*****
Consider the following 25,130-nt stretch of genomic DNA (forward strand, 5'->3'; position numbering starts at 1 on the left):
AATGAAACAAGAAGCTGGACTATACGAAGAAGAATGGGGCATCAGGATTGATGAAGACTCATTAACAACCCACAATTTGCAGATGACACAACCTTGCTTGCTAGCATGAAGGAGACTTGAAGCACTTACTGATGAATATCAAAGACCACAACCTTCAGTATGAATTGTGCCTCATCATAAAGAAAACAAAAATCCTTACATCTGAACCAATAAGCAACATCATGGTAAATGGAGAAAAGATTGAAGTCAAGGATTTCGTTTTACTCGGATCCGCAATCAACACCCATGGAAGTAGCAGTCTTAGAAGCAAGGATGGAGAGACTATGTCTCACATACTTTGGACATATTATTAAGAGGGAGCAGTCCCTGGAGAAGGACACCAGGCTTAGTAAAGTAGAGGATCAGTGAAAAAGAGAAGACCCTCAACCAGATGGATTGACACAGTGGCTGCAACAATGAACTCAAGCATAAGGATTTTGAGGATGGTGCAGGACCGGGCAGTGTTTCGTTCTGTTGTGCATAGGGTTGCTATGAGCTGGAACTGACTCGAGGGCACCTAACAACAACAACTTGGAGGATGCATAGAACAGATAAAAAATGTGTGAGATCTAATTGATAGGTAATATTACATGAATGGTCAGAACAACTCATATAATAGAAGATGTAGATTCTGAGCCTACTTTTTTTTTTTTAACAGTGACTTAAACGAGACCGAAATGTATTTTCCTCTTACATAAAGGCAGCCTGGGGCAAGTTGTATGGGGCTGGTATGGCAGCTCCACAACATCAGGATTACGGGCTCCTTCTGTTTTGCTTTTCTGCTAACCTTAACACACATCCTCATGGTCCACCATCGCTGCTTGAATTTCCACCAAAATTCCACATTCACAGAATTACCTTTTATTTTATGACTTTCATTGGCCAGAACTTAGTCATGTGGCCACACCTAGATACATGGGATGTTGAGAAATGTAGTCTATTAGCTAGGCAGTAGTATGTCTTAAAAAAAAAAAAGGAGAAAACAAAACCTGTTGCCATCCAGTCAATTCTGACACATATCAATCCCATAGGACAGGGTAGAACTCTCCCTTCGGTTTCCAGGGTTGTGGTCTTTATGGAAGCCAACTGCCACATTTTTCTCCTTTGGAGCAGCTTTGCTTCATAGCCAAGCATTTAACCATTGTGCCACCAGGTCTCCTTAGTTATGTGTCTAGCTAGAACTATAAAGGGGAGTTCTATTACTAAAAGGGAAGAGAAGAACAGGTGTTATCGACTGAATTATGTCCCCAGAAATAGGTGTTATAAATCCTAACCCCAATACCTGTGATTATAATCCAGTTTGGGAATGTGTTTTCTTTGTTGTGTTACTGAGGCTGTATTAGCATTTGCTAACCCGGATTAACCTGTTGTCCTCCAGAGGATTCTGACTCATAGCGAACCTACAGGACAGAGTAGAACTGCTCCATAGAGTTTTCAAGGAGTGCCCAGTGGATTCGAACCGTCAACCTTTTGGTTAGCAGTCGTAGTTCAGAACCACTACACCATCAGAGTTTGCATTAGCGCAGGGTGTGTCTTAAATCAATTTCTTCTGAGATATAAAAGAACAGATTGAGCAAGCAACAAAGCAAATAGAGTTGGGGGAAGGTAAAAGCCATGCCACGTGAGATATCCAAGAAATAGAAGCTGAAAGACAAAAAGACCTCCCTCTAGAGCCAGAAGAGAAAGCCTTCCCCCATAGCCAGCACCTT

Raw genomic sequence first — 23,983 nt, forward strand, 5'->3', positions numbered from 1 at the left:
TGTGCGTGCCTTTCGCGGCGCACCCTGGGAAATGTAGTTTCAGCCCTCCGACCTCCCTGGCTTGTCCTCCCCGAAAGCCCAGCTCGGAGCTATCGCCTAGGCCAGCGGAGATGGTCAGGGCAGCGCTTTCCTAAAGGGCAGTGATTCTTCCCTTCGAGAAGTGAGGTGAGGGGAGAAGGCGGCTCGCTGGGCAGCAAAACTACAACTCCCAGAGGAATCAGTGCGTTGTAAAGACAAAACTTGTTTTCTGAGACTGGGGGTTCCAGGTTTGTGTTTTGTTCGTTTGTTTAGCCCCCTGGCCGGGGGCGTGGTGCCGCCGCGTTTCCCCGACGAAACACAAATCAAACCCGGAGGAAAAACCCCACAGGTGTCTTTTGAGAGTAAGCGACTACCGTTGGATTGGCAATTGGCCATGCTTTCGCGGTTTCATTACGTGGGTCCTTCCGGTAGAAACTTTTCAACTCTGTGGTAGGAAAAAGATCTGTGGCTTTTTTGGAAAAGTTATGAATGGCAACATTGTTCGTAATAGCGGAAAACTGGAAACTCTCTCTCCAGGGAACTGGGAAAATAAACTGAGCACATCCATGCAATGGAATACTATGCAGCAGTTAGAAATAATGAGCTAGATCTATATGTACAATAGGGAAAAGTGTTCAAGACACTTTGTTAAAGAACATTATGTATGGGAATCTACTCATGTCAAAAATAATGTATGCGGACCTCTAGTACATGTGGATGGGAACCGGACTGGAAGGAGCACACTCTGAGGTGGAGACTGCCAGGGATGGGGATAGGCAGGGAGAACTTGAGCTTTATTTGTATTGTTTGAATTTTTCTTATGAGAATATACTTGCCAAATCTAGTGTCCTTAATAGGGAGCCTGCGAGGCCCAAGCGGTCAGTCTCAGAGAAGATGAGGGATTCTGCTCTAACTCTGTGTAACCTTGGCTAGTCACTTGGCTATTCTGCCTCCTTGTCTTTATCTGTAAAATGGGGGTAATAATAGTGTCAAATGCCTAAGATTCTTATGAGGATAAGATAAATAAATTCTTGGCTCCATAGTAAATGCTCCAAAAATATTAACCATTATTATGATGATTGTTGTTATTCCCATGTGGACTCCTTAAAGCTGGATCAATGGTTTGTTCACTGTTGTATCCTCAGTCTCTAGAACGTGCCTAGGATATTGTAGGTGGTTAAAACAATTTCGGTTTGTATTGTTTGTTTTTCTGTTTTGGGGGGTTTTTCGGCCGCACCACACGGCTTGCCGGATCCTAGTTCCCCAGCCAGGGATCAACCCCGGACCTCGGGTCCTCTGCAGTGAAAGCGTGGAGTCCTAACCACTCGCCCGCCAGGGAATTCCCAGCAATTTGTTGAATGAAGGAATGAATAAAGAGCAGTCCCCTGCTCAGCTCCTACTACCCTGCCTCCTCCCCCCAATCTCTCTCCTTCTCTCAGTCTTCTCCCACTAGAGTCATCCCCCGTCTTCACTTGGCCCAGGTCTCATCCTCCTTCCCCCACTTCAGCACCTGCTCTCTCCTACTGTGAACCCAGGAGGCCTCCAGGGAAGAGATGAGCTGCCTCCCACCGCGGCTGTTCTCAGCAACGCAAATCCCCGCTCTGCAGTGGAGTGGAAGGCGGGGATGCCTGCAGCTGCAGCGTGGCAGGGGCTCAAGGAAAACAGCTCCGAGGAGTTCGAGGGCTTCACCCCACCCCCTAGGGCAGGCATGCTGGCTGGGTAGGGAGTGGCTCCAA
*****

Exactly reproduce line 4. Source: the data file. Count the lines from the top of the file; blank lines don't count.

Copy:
TGTGCGTGCCTTTCGCGGCGCACCCTGGGAAATGTAGTTTCAGCCCTCCGACCTCCCTGGCTTGTCCTCCCCGAAAGCCCAGCTCGGAGCTATCGCCTAGGCCAGCGGAGATGGTCAGGGCAGCGCTTTCCTAAAGGGCAGTGATTCTTCCCTTCGAGAAGTGAGGTGAGGGGAGAAGGCGGCTCGCTGGGCAGCAAAACTACAACTCCCAGAGGAATCAGTGCGTTGTAAAGACAAAACTTGTTTTCTGAGACTGGGGGTTCCAGGTTTGTGTTTTGTTCGTTTGTTTAGCCCCCTGGCCGGGGGCGTGGTGCCGCCGCGTTTCCCCGACGAAACACAAATCAAACCCGGAGGAAAAACCCCACAGGTGTCTTTTGAGAGTAAGCGACTACCGTTGGATTGGCAATTGGCCATGCTTTCGCGGTTTCATTACGTGGGTCCTTCCGGTAGAAACTTTTCAACTCTGTGGTAGGAAAAAGATCTGTGGCTTTTTTGGAAAAGTTATGAATGGCAACATTGTTCGTAATAGCGGAAAACTGGAAACTCTCTCTCCAGGGAACTGGGAAAATAAACTGAGCACATCCATGCAATGGAATACTATGCAGCAGTTAGAAATAATGAGCTAGATCTATATGTACAATAGGGAAAAGTGTTCAAGACACTTTGTTAAAGAACATTATGTATGGGAATCTACTCATGTCAAAAATAATGTATGCGGACCTCTAGTACATGTGGATGGGAACCGGACTGGAAGGAGCACACTCTGAGGTGGAGACTGCCAGGGATGGGGATAGGCAGGGAGAACTTGAGCTTTATTTGTATTGTTTGAATTTTTCTTATGAGAATATACTTGCCAAATCTAGTGTCCTTAATAGGGAGCCTGCGAGGCCCAAGCGGTCAGTCTCAGAGAAGATGAGGGATTCTGCTCTAACTCTGTGTAACCTTGGCTAGTCACTTGGCTATTCTGCCTCCTTGTCTTTATCTGTAAAATGGGGGTAATAATAGTGTCAAATGCCTAAGATTCTTATGAGGATAAGATAAATAAATTCTTGGCTCCATAGTAAATGCTCCAAAAATATTAACCATTATTATGATGATTGTTGTTATTCCCATGTGGACTCCTTAAAGCTGGATCAATGGTTTGTTCACTGTTGTATCCTCAGTCTCTAGAACGTGCCTAGGATATTGTAGGTGGTTAAAACAATTTCGGTTTGTATTGTTTGTTTTTCTGTTTTGGGGGGTTTTTCGGCCGCACCACACGGCTTGCCGGATCCTAGTTCCCCAGCCAGGGATCAACCCCGGACCTCGGGTCCTCTGCAGTGAAAGCGTGGAGTCCTAACCACTCGCCCGCCAGGGAATTCCCAGCAATTTGTTGAATGAAGGAATGAATAAAGAGCAGTCCCCTGCTCAGCTCCTACTACCCTGCCTCCTCCCCCCAATCTCTCTCCTTCTCTCAGTCTTCTCCCACTAGAGTCATCCCCCGTCTTCACTTGGCCCAGGTCTCATCCTCCTTCCCCCACTTCAGCACCTGCTCTCTCCTACTGTGAACCCAGGAGGCCTCCAGGGAAGAGATGAGCTGCCTCCCACCGCGGCTGTTCTCAGCAACGCAAATCCCCGCTCTGCAGTGGAGTGGAAGGCGGGGATGCCTGCAGCTGCAGCGTGGCAGGGGCTCAAGGAAAACAGCTCCGAGGAGTTCGAGGGCTTCACCCCACCCCCTAGGGCAGGCATGCTGGCTGGGTAGGGAGTGGCTCCAA